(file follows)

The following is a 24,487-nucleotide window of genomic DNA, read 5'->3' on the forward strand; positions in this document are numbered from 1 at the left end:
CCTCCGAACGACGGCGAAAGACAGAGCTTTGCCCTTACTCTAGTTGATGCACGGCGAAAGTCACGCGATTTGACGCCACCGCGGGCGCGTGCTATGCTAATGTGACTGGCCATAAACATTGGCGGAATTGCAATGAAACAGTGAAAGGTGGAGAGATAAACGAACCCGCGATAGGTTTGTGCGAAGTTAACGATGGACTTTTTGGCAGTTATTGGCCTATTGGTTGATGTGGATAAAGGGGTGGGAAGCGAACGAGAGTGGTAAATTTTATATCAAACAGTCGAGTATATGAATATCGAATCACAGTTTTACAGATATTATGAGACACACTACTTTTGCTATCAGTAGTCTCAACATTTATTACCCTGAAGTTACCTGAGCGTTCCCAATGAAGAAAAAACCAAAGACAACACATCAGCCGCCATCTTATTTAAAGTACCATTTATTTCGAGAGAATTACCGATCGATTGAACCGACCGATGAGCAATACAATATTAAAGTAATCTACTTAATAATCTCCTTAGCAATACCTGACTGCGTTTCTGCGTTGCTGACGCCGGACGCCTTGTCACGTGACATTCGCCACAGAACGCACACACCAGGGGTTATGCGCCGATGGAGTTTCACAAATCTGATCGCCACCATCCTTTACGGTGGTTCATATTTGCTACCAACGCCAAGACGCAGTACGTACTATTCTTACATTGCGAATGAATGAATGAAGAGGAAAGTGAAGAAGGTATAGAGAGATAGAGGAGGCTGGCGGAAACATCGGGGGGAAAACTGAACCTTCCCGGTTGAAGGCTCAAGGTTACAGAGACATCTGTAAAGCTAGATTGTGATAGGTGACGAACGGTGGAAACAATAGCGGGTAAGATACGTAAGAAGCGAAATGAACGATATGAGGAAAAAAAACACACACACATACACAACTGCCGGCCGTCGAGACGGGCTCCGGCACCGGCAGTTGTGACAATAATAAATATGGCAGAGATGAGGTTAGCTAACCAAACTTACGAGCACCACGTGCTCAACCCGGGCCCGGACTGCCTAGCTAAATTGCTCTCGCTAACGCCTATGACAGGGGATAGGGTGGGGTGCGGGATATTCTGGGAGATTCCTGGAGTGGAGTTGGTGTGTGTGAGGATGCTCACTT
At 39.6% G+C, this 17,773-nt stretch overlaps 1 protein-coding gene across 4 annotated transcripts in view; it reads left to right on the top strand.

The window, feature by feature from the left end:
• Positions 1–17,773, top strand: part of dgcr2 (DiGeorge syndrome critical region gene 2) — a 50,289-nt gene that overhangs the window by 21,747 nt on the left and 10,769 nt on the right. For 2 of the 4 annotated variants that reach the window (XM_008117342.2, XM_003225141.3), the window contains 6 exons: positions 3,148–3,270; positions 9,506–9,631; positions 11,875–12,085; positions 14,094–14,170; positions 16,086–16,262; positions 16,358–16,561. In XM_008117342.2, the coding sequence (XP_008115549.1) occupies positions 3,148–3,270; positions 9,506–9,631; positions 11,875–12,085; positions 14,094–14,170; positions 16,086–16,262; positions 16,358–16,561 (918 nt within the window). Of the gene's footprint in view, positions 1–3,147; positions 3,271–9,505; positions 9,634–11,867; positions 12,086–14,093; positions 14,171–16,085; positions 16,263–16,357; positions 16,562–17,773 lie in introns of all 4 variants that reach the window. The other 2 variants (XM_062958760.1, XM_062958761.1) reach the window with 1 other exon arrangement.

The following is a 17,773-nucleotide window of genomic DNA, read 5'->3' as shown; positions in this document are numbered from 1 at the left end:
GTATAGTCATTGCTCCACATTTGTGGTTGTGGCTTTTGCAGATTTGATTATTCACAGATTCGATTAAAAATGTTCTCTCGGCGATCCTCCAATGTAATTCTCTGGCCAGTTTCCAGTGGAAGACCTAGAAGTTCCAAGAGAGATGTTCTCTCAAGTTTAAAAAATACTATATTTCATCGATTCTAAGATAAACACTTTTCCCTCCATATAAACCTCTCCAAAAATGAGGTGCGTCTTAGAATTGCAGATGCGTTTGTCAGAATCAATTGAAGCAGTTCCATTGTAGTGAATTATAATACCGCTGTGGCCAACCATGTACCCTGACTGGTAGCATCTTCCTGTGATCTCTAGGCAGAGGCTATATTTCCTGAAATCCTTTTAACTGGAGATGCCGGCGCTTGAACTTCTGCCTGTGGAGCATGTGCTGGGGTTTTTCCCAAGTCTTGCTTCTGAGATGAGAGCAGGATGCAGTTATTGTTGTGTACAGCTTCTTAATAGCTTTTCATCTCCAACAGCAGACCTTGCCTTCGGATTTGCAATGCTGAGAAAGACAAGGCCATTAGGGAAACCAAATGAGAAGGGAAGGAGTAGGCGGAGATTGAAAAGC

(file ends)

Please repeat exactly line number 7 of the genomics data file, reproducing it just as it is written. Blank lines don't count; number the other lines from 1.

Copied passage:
GTATAGTCATTGCTCCACATTTGTGGTTGTGGCTTTTGCAGATTTGATTATTCACAGATTCGATTAAAAATGTTCTCTCGGCGATCCTCCAATGTAATTCTCTGGCCAGTTTCCAGTGGAAGACCTAGAAGTTCCAAGAGAGATGTTCTCTCAAGTTTAAAAAATACTATATTTCATCGATTCTAAGATAAACACTTTTCCCTCCATATAAACCTCTCCAAAAATGAGGTGCGTCTTAGAATTGCAGATGCGTTTGTCAGAATCAATTGAAGCAGTTCCATTGTAGTGAATTATAATACCGCTGTGGCCAACCATGTACCCTGACTGGTAGCATCTTCCTGTGATCTCTAGGCAGAGGCTATATTTCCTGAAATCCTTTTAACTGGAGATGCCGGCGCTTGAACTTCTGCCTGTGGAGCATGTGCTGGGGTTTTTCCCAAGTCTTGCTTCTGAGATGAGAGCAGGATGCAGTTATTGTTGTGTACAGCTTCTTAATAGCTTTTCATCTCCAACAGCAGACCTTGCCTTCGGATTTGCAATGCTGAGAAAGACAAGGCCATTAGGGAAACCAAATGAGAAGGGAAGGAGTAGGCGGAGATTGAAAAGC